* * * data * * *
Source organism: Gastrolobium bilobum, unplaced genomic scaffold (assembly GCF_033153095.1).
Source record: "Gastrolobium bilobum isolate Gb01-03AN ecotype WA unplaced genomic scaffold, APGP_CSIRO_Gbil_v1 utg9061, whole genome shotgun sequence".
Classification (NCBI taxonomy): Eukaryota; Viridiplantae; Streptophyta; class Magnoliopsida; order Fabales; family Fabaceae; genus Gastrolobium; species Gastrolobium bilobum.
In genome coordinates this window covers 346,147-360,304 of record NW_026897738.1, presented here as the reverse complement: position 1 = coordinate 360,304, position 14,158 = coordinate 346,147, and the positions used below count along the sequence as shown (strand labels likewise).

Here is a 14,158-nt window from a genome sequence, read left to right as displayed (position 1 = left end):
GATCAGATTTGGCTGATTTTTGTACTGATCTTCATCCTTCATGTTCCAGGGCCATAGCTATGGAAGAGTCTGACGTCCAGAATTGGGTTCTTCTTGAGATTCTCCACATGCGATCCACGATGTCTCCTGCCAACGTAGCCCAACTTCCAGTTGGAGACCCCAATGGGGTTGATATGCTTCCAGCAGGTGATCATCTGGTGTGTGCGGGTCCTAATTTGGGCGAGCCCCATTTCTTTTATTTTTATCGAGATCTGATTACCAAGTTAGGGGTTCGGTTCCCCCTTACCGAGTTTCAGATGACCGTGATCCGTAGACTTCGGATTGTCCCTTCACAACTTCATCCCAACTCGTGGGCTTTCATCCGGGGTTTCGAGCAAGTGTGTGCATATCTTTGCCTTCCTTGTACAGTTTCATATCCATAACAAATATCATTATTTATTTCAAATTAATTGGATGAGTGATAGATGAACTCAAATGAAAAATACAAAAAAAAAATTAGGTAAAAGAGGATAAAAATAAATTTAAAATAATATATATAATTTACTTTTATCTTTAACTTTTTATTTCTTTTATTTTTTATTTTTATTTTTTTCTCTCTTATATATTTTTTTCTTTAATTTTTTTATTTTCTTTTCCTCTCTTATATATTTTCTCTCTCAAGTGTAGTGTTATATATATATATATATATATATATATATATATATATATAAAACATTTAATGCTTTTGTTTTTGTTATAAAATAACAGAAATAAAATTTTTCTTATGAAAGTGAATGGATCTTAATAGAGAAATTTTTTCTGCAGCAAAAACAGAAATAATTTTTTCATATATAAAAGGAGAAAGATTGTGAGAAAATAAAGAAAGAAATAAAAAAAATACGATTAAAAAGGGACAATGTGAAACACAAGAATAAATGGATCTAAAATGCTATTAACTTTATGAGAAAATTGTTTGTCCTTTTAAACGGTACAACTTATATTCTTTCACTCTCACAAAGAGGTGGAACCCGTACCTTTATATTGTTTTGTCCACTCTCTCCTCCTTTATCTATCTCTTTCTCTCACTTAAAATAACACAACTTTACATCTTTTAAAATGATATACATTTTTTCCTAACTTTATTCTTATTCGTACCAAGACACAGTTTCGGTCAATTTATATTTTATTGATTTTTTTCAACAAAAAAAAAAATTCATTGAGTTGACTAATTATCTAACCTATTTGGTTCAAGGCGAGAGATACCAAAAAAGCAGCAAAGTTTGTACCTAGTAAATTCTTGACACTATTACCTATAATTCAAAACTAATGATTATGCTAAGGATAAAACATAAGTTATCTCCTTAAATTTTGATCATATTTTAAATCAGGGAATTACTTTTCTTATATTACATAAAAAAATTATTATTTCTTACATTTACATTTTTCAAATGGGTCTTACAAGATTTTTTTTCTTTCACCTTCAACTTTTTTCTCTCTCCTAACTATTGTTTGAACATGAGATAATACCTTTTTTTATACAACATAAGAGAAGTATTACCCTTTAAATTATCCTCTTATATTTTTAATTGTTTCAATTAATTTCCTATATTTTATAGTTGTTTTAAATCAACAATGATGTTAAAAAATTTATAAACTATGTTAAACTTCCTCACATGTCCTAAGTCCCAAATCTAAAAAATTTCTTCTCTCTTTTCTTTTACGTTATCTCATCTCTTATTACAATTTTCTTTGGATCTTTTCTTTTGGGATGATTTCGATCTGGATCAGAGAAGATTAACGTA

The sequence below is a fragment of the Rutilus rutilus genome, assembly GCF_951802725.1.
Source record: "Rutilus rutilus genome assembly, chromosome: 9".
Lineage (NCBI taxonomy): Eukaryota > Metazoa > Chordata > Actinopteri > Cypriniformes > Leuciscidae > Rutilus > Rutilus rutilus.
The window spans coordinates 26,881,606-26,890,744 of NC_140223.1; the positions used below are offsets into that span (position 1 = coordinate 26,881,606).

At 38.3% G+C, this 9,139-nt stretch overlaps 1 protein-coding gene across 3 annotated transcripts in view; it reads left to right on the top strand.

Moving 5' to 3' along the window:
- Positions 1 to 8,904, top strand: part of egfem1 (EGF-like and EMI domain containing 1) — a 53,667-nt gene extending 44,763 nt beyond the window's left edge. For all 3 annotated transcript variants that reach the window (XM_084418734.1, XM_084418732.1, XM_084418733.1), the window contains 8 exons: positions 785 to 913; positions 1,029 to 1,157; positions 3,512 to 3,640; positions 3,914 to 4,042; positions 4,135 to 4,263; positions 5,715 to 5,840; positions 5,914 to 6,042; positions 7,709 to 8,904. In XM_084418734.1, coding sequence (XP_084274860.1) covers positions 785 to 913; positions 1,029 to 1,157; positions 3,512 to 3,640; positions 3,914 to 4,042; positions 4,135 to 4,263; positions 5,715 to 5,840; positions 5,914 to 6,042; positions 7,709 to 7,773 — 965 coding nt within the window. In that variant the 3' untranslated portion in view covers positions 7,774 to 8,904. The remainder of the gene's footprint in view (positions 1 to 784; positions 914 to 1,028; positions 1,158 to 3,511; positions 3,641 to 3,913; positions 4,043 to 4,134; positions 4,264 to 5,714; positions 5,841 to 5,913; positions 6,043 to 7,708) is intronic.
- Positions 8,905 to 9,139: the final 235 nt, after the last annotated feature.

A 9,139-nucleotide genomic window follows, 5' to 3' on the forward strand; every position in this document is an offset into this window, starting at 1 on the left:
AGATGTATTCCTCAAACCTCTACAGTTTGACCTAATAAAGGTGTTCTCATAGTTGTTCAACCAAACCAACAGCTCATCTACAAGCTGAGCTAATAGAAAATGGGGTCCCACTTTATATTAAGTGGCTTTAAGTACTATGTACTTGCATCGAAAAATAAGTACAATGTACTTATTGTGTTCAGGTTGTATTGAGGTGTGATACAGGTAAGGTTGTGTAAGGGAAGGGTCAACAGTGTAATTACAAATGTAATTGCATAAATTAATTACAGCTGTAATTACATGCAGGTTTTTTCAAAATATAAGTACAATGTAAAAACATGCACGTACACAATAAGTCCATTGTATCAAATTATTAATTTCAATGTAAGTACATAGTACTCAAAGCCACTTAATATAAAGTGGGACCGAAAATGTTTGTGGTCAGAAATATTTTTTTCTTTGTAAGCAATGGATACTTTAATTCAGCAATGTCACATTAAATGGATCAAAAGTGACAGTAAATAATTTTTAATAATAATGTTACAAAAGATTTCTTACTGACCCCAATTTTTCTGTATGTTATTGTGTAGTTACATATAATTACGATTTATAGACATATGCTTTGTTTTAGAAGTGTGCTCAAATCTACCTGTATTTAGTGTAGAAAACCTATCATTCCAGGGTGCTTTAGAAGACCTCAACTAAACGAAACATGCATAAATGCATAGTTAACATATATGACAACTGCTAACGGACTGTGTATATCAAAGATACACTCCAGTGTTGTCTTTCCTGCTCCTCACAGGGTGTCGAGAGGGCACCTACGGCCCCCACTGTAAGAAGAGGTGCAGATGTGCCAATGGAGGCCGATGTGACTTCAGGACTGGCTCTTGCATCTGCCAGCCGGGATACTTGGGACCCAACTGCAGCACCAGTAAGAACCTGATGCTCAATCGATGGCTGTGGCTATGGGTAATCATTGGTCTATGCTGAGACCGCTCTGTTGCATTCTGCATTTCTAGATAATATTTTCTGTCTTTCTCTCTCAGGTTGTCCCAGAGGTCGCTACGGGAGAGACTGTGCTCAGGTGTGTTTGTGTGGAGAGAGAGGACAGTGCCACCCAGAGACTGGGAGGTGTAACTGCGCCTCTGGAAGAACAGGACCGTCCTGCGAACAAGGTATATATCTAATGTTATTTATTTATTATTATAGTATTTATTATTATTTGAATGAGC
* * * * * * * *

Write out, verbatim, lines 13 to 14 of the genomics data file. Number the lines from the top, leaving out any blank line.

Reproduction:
- Positions 1 to 8,904, top strand: part of egfem1 (EGF-like and EMI domain containing 1) — a 53,667-nt gene extending 44,763 nt beyond the window's left edge. For all 3 annotated transcript variants that reach the window (XM_084418734.1, XM_084418732.1, XM_084418733.1), the window contains 8 exons: positions 785 to 913; positions 1,029 to 1,157; positions 3,512 to 3,640; positions 3,914 to 4,042; positions 4,135 to 4,263; positions 5,715 to 5,840; positions 5,914 to 6,042; positions 7,709 to 8,904. In XM_084418734.1, coding sequence (XP_084274860.1) covers positions 785 to 913; positions 1,029 to 1,157; positions 3,512 to 3,640; positions 3,914 to 4,042; positions 4,135 to 4,263; positions 5,715 to 5,840; positions 5,914 to 6,042; positions 7,709 to 7,773 — 965 coding nt within the window. In that variant the 3' untranslated portion in view covers positions 7,774 to 8,904. The remainder of the gene's footprint in view (positions 1 to 784; positions 914 to 1,028; positions 1,158 to 3,511; positions 3,641 to 3,913; positions 4,043 to 4,134; positions 4,264 to 5,714; positions 5,841 to 5,913; positions 6,043 to 7,708) is intronic.
- Positions 8,905 to 9,139: the final 235 nt, after the last annotated feature.